Introduction to the book

Last updated 6 months ago

“I close my eyes, and think of home. Another city goes by in the night. Ain’t it funny how it is, you never miss it ‘til it has gone away. And my heart is lying there, and will be ‘til my dying day.” We would like to dedicate this book to the greatest band on earth, Iron Maiden.

Introduction to the book

When talking about virtualization and the underlying infrastructure that it runs on, one component that always comes up in conversation is storage. The reason for this is fairly simple: In many environments, storage is a pain point. Although the storage landscape has changed with the introduction of flash technologies that mitigate many of the traditional storage issues, many organizations have not yet adopted these new architectures and are still running into the same challenges.

Storage challenges range from operational effort or complexity to performance problems or even availability constraints. The majority of these problems stem from the same fundamental problem: legacy architecture. The reason is that most storage platform architectures were developed long before virtualization existed, and virtualization changed the way these shared storage platforms were used.

In a way, you could say that virtualization forced the storage industry to look for new ways of building storage systems. Instead of having a single server connect to a single storage device (also known as a logical unit or LUN for short), virtualization typically entails having one (or many) physical server(s) running many virtual machines connecting to one or multiple storage devices. This did not only increase the load on these storage systems, it also changed the workload patterns and increased the total capacity required.

As you can imagine, for most storage administrators, this required a major shift in thinking. What should the size of my LUN be? What are my performance requirements, and how many spindles will that result in? What kind of data services are required on these LUNs, and where will virtual machines be stored? Not only did it require a major shift in thinking, but it also required working in tandem with other IT teams. Whereas in the past server admins and network and storage admins could all live in their own isolated worlds, they now needed to communicate and work together to ensure availability of the platform they were building. Whereas in the past a mistake, such as a misconfiguration or under-provisioning, would only impact a single server, it could now impact many virtual machines.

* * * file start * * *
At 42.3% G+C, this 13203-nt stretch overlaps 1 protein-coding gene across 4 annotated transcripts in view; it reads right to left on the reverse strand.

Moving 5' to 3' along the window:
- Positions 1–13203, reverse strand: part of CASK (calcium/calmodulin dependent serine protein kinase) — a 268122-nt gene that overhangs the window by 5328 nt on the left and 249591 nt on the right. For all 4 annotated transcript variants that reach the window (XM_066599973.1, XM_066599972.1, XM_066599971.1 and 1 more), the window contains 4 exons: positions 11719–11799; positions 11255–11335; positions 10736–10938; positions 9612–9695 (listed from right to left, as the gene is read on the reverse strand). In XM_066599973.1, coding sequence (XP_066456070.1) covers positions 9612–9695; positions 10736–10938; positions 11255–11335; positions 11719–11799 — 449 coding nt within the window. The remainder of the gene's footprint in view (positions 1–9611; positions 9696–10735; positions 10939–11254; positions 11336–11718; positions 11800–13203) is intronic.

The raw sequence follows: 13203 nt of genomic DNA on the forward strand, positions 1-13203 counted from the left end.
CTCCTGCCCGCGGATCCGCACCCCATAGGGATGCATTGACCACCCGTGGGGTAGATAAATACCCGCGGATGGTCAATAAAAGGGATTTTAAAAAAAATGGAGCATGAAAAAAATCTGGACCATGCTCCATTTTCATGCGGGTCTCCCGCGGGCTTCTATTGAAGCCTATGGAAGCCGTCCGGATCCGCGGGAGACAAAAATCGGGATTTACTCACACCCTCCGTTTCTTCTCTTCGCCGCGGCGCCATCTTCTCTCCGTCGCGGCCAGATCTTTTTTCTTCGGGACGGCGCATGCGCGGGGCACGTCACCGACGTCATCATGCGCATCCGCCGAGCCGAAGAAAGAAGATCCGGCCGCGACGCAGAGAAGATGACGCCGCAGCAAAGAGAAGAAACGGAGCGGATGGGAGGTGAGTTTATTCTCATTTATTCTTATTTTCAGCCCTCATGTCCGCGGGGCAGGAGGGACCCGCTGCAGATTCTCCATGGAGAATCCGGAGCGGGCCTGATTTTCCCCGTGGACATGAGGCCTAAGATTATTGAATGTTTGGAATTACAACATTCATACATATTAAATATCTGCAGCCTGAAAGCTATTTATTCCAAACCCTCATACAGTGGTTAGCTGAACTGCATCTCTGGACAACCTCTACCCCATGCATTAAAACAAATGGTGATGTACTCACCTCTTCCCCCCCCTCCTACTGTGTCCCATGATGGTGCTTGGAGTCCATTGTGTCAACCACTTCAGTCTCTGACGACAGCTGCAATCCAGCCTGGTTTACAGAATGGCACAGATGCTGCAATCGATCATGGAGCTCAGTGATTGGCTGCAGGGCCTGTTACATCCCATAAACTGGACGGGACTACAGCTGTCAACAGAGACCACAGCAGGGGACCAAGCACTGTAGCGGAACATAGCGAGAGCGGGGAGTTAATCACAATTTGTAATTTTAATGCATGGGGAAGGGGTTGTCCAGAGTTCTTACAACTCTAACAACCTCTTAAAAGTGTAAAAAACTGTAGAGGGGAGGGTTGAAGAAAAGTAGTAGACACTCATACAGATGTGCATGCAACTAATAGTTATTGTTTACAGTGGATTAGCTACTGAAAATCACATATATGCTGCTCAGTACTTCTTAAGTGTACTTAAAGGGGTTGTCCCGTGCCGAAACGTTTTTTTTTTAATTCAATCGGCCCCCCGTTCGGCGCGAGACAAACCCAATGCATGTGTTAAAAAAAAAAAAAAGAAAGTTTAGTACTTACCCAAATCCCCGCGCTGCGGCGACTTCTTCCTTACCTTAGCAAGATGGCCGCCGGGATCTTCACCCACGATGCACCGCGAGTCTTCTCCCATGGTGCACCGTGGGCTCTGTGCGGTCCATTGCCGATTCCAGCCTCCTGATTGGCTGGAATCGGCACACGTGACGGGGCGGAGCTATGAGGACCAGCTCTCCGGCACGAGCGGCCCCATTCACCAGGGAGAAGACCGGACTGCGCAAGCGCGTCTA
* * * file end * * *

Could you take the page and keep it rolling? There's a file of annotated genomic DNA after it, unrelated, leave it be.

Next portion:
There was a fundamental shift in how we collectively thought about how to operate and architect IT infrastructures when virtualization was introduced. Now another collective shift is happening all over again. This time it is due to the introduction of software- defined networking and software-defined storage. But let’s not let history repeat itself, and let’s avoid the mistakes we all made when virtualization first arrived. Let’s all have frank and open discussions with our fellow datacenter administrators as we all aim to revolutionize datacenter architecture and operations!

You, the reader

This book is targeted at IT professionals who are involved in the care and feeding of a VMware vSphere environment. Ideally, you have been working with VMware vSphere for some time and perhaps you have attended an authorized course in vSphere, such as the “Install, Configure, and Manage” class. This book is not a starters guide, but there should be enough in the book for administrators and architects of all levels.

Digital Versions

For those who prefer to read offline, or use an e-reader. We have made all versions available for free. Download them here. Note that we may update the book in the future, as such we recommend to read the online version, or download a new copy regularly.

Give Back!

We decided to give the book away for free. If you enjoy the book we hope you will consider donating to charity. It doesn't matter how small or how big the amount is, all donations help! Two of our suggestions, and non-profits we personally support are, and of course helping them would be appreciated by us:

Enjoy,

Cormac Hogan and Duncan Epping